Mong Kok Riot Trial: witness admitted to be father of two policemen

  • 2018-03-29

The witness who reported the fifth defendant, Lam Lun-hing, in the Mong Kok riot in 2016, Yip Chi-shing, admitted that both of his sons are serving in the police force. He also said his elder son garrisoned in Mong Kok but claimed to be not sure whether his sons participated in the suppression. The defence barrister Jon Wong Kwok-ho suggested that Yip once liked a Facebook page called "Salute to Hong Kong Police". Yip admitted that but denied having registered in that group. Yip claimed that he was harassed by Lam in August 2015 during his patrol in a comic fair. He recognised him in a news video of the Mong Kok riot in February 2016 and then called the Police. Although it was hard to see people's faces clearly in the videos, Yip insisted that he could correctly recognise Lam through the height and profile of him. "It's impossible for me to recognise the wrong person," Yip said. The defence showed various screenshots from videos which focused on the man whom Yip believed to be Lam and asked Yip to describe them. In Yip's description, the colour of the jackets the man wore changes with the photos, but Yip explained that it’s only because of the difference of light condition. "The jacket was not important, I recognised him because of his height," Yip stated repeatedly. The defence pointed out that the information which the witness provided in court, such as the suspect's body shape and age, was different from his testimony. Yip explained that he might not have had the correct concept of the body size. In Yip's second testimony on April 8, 2016, Yip provided detailed information on Lam’s appearance such as hairstyle and deep eye socket. Yip also agreed that he went through plenty of videos and …

Defence suspected induction and insufficient evidence in cement-coffin murder

  • 2018-03-29

At the body-in-cement case trial at The Court of First Instance yesterday, defence barrister Steve Tsui attempted to prove that the defendants were induced by the police as the court awaits possible new evidence. "Did you ever say (to the defendant) 'I heard you are a fighter, do you want to fight me now'?" Mr. Tsui asked a police officer who investigated this case and is called upon as witness, "and when the defendant asked to see a lawyer, did you ever hear your fellow investigator say 'don't play games with me, you are in a police station, no lawyer can help you now'?" The officer denied that the above conversation took place, and said that he never heard his fellow investigator make such statement as far as he knows. Mr. Tsui went on to ask him if he ever punched the forearm of the defendant and heard his fellow investigator suggest that the defendant should "perform well" in a videotaped interview to alleviate his sentence, but Mr. Lee still denied the claims. The barrister also questioned chief inspector Wesly Tse Tan-sang on the same topic which Mr. Tse said, “I wanted to find out the identity of those involved as soon as possible. It is the duty of the police.” Tse was also interrogated on the process of how he "accompanied" the suspects back to Hong Kong from Taiwan and the procedures of their arrests, which he replied everything strictly abode to the rules and regulations of the police department and suspects were treated fairly. However, Mr.Tse confirmed that there is no eyewitness to this case, and only circumstantial evidence was present at the initial stage of their arrest. So far, the three suspects had admitted to "part-taking" the murder of Cheung Man-Li, but none confessed to the deed. The barrister …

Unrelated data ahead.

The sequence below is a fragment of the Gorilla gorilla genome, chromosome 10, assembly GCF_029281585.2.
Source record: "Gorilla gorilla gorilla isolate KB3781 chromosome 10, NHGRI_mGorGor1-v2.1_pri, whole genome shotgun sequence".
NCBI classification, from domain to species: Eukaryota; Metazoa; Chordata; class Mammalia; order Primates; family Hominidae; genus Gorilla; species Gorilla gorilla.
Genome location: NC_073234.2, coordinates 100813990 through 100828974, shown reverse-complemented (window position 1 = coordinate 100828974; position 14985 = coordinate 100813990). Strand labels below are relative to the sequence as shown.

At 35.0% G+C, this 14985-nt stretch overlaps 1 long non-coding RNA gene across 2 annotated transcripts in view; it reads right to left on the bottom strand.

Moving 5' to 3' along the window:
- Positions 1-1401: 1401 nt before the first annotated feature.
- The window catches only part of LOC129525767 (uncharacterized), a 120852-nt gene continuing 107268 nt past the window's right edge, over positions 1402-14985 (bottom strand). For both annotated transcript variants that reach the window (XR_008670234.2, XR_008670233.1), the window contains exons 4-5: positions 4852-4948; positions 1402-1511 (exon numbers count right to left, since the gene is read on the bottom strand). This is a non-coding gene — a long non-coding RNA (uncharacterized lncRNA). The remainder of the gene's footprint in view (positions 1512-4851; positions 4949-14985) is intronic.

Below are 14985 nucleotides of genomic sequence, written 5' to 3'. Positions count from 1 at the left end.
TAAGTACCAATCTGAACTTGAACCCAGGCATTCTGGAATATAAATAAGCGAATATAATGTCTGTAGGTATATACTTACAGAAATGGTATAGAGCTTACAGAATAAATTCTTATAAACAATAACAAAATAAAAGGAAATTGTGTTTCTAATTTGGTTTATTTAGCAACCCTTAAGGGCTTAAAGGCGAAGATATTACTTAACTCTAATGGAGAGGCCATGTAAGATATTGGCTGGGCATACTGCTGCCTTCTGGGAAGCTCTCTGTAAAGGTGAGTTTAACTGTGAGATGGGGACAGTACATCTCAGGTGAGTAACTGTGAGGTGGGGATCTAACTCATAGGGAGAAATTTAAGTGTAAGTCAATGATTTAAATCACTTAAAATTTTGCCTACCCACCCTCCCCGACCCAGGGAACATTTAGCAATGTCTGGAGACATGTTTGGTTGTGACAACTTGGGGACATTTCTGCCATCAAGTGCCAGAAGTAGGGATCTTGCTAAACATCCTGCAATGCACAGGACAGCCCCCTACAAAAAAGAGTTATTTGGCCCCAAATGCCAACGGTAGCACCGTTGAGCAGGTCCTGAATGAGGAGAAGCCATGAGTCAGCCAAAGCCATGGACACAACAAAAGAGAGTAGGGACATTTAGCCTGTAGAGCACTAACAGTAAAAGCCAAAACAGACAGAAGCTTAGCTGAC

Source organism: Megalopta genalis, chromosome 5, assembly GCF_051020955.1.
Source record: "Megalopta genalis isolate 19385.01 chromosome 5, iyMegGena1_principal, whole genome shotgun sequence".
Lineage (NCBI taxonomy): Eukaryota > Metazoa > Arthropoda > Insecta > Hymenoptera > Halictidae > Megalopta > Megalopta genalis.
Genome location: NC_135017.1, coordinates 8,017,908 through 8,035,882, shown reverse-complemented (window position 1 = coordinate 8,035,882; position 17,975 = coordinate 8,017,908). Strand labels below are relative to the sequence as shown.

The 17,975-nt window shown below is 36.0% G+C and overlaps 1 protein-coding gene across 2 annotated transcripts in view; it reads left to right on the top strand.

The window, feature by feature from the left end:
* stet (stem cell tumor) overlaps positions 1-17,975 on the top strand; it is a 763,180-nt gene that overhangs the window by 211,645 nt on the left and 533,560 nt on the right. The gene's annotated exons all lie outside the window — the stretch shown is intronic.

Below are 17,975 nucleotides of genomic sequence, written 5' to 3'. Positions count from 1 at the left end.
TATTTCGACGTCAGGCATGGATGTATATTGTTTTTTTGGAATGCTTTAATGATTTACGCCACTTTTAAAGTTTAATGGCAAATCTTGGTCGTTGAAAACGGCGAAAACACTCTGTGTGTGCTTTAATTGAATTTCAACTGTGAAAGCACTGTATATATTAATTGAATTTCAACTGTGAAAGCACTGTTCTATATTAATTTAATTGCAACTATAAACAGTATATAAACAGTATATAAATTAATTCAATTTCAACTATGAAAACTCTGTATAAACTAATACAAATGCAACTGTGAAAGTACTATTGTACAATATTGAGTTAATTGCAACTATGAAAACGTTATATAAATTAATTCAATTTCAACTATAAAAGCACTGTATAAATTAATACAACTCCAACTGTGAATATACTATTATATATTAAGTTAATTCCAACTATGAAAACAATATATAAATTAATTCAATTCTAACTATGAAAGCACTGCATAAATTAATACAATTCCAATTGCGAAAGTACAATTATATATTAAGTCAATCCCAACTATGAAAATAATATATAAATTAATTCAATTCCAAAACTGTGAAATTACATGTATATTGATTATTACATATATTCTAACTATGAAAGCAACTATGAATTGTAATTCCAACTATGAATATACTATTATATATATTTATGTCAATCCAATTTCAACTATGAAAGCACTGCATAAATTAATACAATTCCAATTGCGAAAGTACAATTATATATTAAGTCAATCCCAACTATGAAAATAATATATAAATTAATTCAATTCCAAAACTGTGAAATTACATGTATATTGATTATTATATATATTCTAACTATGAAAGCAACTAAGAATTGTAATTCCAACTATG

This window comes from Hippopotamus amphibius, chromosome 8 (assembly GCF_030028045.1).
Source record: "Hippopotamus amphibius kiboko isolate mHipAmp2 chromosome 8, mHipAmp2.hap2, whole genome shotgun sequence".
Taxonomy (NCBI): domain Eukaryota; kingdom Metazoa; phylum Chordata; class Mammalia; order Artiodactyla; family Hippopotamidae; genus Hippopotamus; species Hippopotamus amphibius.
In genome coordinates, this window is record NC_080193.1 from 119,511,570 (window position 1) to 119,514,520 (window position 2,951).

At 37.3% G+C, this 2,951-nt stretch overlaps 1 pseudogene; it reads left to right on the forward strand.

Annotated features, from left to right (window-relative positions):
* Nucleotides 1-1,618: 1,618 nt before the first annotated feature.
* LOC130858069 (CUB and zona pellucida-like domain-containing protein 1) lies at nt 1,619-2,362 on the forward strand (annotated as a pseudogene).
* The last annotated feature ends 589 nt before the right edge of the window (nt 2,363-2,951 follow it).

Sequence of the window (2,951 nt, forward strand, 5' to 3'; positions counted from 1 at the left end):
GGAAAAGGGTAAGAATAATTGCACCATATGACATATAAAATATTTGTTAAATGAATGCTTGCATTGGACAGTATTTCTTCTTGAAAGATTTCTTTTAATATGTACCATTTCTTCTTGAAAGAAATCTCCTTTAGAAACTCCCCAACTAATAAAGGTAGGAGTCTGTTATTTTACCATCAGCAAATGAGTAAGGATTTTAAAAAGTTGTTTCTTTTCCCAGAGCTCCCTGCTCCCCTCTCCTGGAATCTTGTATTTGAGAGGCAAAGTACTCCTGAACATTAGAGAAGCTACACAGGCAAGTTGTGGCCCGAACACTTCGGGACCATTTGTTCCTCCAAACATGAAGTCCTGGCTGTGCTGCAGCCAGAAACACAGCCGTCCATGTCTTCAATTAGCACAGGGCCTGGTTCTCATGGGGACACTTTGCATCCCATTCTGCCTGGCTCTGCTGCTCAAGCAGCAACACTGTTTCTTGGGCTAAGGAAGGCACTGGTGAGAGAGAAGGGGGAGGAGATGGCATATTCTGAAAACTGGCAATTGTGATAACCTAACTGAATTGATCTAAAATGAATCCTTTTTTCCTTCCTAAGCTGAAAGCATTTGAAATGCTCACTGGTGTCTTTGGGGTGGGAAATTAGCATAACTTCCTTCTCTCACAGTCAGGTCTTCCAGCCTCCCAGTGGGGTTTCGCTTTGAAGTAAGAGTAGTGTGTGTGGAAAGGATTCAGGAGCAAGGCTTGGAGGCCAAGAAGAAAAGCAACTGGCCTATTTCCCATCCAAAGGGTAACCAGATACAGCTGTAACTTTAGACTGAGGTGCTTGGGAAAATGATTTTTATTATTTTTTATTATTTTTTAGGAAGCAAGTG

The Young Reporter Vol. 50

  • 2018-03-19

   

Health & Environment

Beware of sugar-coated Lunar New Year food health snare

  • The Young Reporter
  • By: Rachel YeoEdited by: Alexandra Lin、Chan Sum Yi、Maggie Liu
  • 2018-03-19

Can government do more to ease unhealthy consumption of Chinese New Year food? Eat one Lunar New Year rice cake and you’ve almost hit your daily sugar limit. With 21 grams of sugar, a rice cake comes close to the World Health Organisation’s recommended 25 grams a day. “Sugar is just as addictive as cocaine with similar effects on our brain, making it extremely irresistible,” Denise Tam, a Holistic Nutritionist at the brand Food for Life, said. “That is why once we start, it's hard to stop.” According to SingHealth, a healthcare institution based in Singapore, Chinese New Year delicacies contain excessive carbohydrates and sugar, which can cause weight gain in the short-term and much more serious long-term problems. Sugar plays a major role in the development of diabetes and heart disease, the institution warns. Both diseases are among Hong Kong’s top causes of mortality. Diabetes even enters the top ten and heart-related diseases account for 13.2% of all deaths in the city, according to government statistics. Eurasian CrossFit coach Anthony Haynes, 29, said he never eats traditional New Year’s treats, even during obligatory visits to his Chinese relatives’ homes. Instead, he consumes lean meats, steering clear of anything with excess MSG, salt or sugar. “I try to avoid them like a plague as much as I can, even for (the) festive season,” he said. “It’s a bit sad, but I’m quite extreme.” With a plethora of annual treats - such as deep-fried niangao (rice cake), peanut snacks and candied fruit - it is not easy to abstain while socialising.   Holly Liu Hoi-ning, 19, said she knows they are unhealthy but eats them anyway. “We only eat (Chinese New Year) food once a year, why not be carefree and eat all we want? If people calculate how much calories …

Will School Social Workers be a Panacea for Child Abuse Problem?

  • 2018-03-14
  • The Young Reporter